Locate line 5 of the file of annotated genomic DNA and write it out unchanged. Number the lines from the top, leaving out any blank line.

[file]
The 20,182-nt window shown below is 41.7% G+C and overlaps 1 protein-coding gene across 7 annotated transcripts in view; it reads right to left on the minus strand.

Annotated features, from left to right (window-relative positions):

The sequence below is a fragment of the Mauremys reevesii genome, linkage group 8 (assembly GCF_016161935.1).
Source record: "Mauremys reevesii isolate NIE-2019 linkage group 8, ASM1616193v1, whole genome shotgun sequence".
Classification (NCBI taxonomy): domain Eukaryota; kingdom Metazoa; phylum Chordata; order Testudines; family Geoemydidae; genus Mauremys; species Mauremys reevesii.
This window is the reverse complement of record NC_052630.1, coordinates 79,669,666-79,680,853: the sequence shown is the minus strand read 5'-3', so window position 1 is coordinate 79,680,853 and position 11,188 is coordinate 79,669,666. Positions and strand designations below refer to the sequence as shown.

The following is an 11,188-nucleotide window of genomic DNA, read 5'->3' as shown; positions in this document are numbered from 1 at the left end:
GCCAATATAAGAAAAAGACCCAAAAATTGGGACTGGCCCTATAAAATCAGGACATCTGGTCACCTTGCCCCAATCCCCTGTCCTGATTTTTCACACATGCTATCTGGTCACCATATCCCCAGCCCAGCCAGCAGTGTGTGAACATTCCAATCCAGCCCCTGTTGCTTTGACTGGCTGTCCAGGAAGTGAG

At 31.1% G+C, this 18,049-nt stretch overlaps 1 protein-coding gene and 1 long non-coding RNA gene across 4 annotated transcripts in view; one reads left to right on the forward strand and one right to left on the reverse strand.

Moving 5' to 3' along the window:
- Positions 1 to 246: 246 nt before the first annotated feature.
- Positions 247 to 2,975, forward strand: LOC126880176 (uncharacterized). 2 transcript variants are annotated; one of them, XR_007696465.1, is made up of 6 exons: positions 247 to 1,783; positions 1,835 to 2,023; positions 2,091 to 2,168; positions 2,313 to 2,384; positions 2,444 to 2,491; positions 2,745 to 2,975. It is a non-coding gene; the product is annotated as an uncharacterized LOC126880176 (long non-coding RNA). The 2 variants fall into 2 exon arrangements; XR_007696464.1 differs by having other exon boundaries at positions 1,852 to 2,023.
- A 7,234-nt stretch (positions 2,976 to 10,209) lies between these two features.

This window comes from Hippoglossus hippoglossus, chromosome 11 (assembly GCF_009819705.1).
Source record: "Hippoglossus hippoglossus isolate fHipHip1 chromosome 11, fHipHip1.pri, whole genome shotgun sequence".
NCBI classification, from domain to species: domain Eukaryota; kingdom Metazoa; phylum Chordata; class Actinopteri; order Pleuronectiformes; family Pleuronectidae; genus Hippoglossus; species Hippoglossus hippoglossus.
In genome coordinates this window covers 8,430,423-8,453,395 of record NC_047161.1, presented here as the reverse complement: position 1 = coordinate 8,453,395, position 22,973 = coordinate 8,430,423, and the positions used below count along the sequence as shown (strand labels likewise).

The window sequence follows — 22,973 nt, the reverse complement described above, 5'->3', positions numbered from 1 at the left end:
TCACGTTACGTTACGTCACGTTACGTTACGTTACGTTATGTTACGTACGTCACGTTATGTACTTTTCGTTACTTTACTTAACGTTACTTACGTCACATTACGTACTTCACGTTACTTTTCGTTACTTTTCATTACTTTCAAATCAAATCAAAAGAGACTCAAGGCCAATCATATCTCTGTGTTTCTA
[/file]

Classification (NCBI taxonomy): domain Eukaryota; kingdom Metazoa; phylum Chordata; order Testudines; family Geoemydidae; genus Mauremys; species Mauremys reevesii.